As I wrote this on January 20, 1998, I had received 44 survey responses. Eight came via the OBS Web site. Although it has experienced some teething problems, the Web survey form has much to recommend it, as it is immediate and requires no stamp. As I hope is evident, we value these responses, and wish we got more of them. Please send your response if you have not!
Predictably, almost everyone we heard from was an academic law librarian, predominantly with over ten years of law library experience. There are, apparently, only a few firm, corporate, government, court, self-employed, or other non-academic members in OBS, but we want to include all members' interests in our plans. We try to get the word out that we are not just the academic technical services Online Bibliographic Services SIS, and that we do try to cover the online bibliographic world, or as many of its aspects as we can.
Since our purpose is to develop programs and projects that will be appealing and useful to a wide cross section of our members, let's not look at the numbers as scores, but as indicators. Several topics received a large number of 4s and 5s, interpreted respectively as "very interested" and "hot topic," including "Z39.50; Integrating the Electronic Library; Cataloging Tools and Services in New Technology; and Cataloging Electronic Resources. This strong response can't be ignored and efforts will be made to get them developed into programs.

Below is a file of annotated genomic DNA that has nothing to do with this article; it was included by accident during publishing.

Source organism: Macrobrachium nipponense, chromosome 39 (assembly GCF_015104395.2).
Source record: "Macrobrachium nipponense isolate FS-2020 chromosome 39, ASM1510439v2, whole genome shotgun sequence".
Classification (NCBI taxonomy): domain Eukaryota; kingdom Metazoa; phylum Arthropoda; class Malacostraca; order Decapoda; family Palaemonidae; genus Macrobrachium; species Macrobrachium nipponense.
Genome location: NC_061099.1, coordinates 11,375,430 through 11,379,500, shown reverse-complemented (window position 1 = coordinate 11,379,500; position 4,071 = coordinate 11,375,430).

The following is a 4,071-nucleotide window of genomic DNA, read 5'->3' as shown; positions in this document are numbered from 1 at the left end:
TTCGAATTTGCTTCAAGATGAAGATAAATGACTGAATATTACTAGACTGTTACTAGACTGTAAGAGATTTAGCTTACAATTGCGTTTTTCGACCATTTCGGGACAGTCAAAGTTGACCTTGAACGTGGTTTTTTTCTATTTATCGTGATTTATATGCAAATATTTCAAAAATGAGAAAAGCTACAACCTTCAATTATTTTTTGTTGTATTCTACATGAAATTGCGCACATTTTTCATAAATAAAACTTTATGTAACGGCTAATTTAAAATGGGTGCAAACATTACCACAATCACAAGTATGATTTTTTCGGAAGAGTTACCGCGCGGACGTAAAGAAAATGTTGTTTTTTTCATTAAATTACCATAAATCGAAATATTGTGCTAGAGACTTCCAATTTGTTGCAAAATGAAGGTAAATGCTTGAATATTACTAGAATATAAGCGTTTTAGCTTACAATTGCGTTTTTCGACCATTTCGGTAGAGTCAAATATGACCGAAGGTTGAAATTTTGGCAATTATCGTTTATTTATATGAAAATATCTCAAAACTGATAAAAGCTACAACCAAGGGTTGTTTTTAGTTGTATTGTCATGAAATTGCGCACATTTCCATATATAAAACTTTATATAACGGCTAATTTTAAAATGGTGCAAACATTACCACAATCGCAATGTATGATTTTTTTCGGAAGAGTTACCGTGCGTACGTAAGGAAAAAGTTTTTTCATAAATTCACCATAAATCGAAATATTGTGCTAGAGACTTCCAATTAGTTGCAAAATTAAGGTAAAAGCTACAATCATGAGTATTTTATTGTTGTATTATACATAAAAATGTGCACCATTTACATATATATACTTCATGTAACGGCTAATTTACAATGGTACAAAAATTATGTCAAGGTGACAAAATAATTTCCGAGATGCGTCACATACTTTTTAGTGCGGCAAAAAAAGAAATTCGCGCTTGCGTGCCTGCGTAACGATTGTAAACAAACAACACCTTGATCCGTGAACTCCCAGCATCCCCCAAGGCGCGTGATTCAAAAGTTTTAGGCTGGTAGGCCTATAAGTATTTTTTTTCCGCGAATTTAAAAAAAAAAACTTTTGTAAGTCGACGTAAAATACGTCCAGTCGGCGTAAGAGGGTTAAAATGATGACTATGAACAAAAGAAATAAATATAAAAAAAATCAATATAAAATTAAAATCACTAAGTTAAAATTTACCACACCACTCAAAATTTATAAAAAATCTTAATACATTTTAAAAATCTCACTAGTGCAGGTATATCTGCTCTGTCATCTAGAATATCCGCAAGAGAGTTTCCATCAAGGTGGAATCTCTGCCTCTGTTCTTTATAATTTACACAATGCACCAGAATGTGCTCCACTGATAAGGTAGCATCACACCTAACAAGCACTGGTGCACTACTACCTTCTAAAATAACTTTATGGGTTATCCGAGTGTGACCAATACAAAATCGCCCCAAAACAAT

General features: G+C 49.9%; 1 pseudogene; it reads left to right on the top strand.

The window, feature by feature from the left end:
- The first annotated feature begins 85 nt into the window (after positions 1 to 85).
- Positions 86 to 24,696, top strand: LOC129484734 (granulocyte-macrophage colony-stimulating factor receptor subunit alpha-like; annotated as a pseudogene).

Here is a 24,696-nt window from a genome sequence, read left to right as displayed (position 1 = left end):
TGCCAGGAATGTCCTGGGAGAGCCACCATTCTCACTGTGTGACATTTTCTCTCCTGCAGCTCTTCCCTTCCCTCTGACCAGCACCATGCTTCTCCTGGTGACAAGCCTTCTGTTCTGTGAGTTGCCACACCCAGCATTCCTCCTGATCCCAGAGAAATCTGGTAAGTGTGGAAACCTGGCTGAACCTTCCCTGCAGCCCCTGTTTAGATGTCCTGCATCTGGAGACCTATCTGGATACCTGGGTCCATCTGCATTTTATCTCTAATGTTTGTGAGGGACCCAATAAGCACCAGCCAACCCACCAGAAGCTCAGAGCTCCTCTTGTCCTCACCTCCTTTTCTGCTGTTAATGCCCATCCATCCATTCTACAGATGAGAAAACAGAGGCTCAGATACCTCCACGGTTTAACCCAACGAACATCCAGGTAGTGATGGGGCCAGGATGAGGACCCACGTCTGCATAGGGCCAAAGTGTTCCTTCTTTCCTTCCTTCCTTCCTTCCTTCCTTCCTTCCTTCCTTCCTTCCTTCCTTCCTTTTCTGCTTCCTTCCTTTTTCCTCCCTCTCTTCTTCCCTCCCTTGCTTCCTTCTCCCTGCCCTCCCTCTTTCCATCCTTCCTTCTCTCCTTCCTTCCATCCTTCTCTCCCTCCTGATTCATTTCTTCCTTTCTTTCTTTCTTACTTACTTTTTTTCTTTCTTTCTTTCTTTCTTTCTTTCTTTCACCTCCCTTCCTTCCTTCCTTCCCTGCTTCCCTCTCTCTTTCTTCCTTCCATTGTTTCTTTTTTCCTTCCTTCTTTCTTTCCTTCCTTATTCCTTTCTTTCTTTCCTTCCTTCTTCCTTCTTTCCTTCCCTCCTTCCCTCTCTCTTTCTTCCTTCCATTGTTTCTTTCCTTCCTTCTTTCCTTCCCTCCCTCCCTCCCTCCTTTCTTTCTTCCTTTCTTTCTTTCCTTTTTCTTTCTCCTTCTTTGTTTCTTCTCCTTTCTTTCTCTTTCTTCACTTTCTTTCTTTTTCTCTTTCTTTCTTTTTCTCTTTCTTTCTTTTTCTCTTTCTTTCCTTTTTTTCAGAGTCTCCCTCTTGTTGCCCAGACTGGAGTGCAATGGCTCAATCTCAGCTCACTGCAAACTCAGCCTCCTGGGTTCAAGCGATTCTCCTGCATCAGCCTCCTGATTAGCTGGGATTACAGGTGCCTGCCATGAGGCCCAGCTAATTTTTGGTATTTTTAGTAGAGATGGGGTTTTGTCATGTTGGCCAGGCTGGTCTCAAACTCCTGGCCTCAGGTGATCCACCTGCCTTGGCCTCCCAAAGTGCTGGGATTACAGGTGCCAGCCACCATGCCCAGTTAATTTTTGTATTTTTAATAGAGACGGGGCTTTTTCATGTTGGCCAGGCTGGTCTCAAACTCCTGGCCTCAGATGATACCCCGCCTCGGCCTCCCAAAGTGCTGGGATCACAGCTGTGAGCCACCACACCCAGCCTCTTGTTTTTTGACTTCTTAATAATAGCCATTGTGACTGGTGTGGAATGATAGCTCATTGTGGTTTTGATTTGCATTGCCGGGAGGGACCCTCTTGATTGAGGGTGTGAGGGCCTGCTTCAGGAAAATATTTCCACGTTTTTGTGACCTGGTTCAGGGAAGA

Receiving fewer of the highest rankings, but lots of 3s ( average interest) and 4s, the following still appeal to a large number of members: After CD-ROM; Electronic Publishing; Evolution of Bibliographic Utilities; Alternative Methods of Database Maintenance; Ramifications of Internet Catalogs; Multiple Versions; Libraries Digitizing Projects; and Adding Call Numbers to OCLC and RLIN. If there is active interest in working on any of these, it will receive our full support.
With rankings mostly in the 1 ("fergit it!") to 3 range, these last few suggestions should be thoughtfully considered: Small Online Systems; Online Bibliographic Services for the One-Person Library; FTP; and Migration to a New Local System. Several had a few very strong supporters. If there is not enough interest in these topics for programs, we need to find other ways to help these members get the information they need, using TSLL articles, workshops, or focus groups.
The OBS listserv is a new way for members to air questions or concerns that relate to online bibliographic services in law libraries. Committee chairs and members should be able to respond in appropriate ways, with answers or referrals. The listserv may even have potential for continuing education, by posting of organized lessons, with prior notice, like a teleconference!
Your OBS Board will follow up the survey results in a couple of ways. First, we will approach members who indicated interest in particular topics and encourage them to begin to put a program together. Those of you who expressed especially strong preferences can expect to hear from us! There are many more program possibilities here than any SIS can handle, so the folks who are willing to go to work on a proposal will have our support and a chance at lasting fame.
Second, we will continue to pursue some of those programs or projects that appeal to non-academic and non-technical services members, and those potential members who may have needs that fall in our area. OBS - We're not just for catalogers any more!
We asked members to tell us what they need from OBS. Are we going in the right direction or are we leaving our members unserved? Here are excerpts from the comments received, ranging from the practical to the professionally philosophical: